We had the good fortune of connecting with Peter Molick and we’ve shared our conversation below.
Hi Peter, we’d love to hear more about how you thought about starting your own business?
Before becoming a professional photographer, I practiced architecture for a number of years and had always felt that it wasn’t my final destination. One thing that I never second guessed was my love for architecture and design, I just hadn’t found my place within that world yet. As I began to develop the skills do capture architecture through opportunities with friends and colleagues and later firms who I had relationships with, my mind was really opened to the possibilities of striking out on my own as a photographer but remaining in the architecture community that I valued so much. Many things stood out for me when considering this change. If successful, I would have more control over my own schedule and creative process while being able to get in front of more design than I ever had before. Once I made the decision to take the leap, I never looked back and really cherish the opportunities it has afforded me.
Can you open up a bit about your work and career? We’re big fans and we’d love for our community to learn more about your work.
As I mentioned before, my path into professional photography was a gradual one. While working in the architecture field, I slowly began developing the technical skills to photograph spaces and would spend countless hours outside of my day job shooting cityscapes and small projects, fine tuning how I saw through a lens. With time I became confident enough to start shooting projects for colleagues and a handful of architecture firms until the workload was enough to allow me to confidently step down from the architecture firm and begin my new path. Since then each year has brought new surprises and have been better than the one before. One thing I find particularly challenging is knowing how to set limits for what I take on and ensuring that I don’t over commit myself and head down the path to burnout. Photography can be a real grind and I think it’s extremely important to take periods of time off in order to recharge to be able to produce the best work possible.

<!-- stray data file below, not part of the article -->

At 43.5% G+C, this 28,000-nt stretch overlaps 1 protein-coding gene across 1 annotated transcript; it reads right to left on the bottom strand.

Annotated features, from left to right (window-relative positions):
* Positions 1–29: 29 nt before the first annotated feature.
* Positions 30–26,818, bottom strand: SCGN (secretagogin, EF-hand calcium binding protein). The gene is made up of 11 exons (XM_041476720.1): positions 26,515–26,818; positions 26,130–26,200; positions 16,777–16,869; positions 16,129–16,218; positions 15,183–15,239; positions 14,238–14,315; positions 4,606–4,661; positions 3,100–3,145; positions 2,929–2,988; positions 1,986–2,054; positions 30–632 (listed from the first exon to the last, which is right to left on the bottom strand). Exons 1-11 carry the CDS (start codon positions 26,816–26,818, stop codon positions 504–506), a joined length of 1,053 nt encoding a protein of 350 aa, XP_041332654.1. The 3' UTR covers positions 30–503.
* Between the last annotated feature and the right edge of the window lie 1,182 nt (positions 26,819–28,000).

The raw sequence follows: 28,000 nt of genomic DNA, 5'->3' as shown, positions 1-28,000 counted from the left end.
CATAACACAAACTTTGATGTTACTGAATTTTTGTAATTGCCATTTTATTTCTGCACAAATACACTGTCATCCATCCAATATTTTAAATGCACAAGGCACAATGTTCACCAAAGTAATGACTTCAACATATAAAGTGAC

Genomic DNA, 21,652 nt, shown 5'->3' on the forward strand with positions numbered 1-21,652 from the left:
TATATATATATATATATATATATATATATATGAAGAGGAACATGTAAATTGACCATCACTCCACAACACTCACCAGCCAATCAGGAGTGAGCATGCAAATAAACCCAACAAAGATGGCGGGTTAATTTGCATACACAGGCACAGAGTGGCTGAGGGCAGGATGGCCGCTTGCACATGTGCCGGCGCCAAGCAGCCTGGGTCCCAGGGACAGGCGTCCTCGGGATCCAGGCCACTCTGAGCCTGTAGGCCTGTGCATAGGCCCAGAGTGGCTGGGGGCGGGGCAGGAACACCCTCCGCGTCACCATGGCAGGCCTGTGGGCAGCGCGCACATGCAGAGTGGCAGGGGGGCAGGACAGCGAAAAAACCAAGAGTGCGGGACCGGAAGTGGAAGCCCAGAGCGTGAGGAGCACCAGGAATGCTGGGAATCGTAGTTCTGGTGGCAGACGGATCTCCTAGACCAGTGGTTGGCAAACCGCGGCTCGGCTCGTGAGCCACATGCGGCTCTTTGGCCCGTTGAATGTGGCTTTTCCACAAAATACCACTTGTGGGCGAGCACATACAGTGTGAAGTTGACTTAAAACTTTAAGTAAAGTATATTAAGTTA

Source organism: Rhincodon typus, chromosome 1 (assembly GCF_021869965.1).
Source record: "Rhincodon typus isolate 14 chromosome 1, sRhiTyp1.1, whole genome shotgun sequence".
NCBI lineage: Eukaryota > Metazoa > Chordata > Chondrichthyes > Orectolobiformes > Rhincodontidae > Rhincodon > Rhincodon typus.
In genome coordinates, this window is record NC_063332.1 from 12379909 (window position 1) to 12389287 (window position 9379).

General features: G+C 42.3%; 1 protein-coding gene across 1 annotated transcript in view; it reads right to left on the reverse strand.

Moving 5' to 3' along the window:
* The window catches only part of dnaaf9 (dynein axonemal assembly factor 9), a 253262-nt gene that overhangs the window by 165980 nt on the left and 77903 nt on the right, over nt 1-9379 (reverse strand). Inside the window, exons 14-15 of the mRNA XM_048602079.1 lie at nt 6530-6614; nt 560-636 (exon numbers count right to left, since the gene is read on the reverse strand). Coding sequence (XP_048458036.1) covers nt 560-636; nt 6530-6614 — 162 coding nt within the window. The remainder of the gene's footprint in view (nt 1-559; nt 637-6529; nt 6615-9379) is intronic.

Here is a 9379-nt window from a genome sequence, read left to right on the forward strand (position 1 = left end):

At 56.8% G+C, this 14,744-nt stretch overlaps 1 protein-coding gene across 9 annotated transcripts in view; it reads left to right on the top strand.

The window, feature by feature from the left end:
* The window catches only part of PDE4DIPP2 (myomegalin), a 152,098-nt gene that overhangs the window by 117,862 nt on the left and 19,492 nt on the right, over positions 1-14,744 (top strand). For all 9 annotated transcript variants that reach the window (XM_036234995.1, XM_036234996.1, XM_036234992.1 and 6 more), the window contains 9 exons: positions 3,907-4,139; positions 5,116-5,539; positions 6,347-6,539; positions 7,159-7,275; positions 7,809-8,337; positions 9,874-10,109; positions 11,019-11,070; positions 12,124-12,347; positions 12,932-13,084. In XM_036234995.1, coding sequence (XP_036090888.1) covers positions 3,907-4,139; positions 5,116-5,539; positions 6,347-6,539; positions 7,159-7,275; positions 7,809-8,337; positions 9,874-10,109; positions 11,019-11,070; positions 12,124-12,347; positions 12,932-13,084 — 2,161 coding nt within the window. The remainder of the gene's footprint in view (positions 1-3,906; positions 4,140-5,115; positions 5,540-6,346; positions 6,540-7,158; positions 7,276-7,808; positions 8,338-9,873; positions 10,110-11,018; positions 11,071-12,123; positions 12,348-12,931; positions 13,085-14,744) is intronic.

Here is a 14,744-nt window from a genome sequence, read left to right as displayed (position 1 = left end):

Let’s say your best friend was visiting the area and you wanted to show them the best time ever. Where would you take them? Give us a little itinerary – say it was a week long trip, where would you eat, drink, visit, hang out, etc.
I live in Houston, Texas and without hesitation always recommend that people spend time around the Menil Collection campus, which consists of several world class art museums and galleries. Houston has a very rich arts scene which can be pared with some great time outdoors at several of our parks and trail systems. And of course, we’ve got some of the best food in the country, so it’s hard to go wrong when seeking out places for food or drink. Who else deserves some credit and recognition?
Looking back at the path that led me to this career, there are a number of people who stand out as instrumental to my success and confidence in taking chances. Firstly, my parents, who have always been encouraging of anything I take on but also have been an inspiration creatively. Further along, I had a mentor in college, the late architect Charles Tapley, whose passion for nature and architecture really drove me to find something that I loved and to go after it. And lastly, while working at my last architecture firm, Dillon Kyle Architects, I could not have asked for better support than I was given by Dillon Kyle as I began developing my skills as a photographer and eventually made the decision to step aside from the practice of architecture and into my new career.
Photography by Peter Molick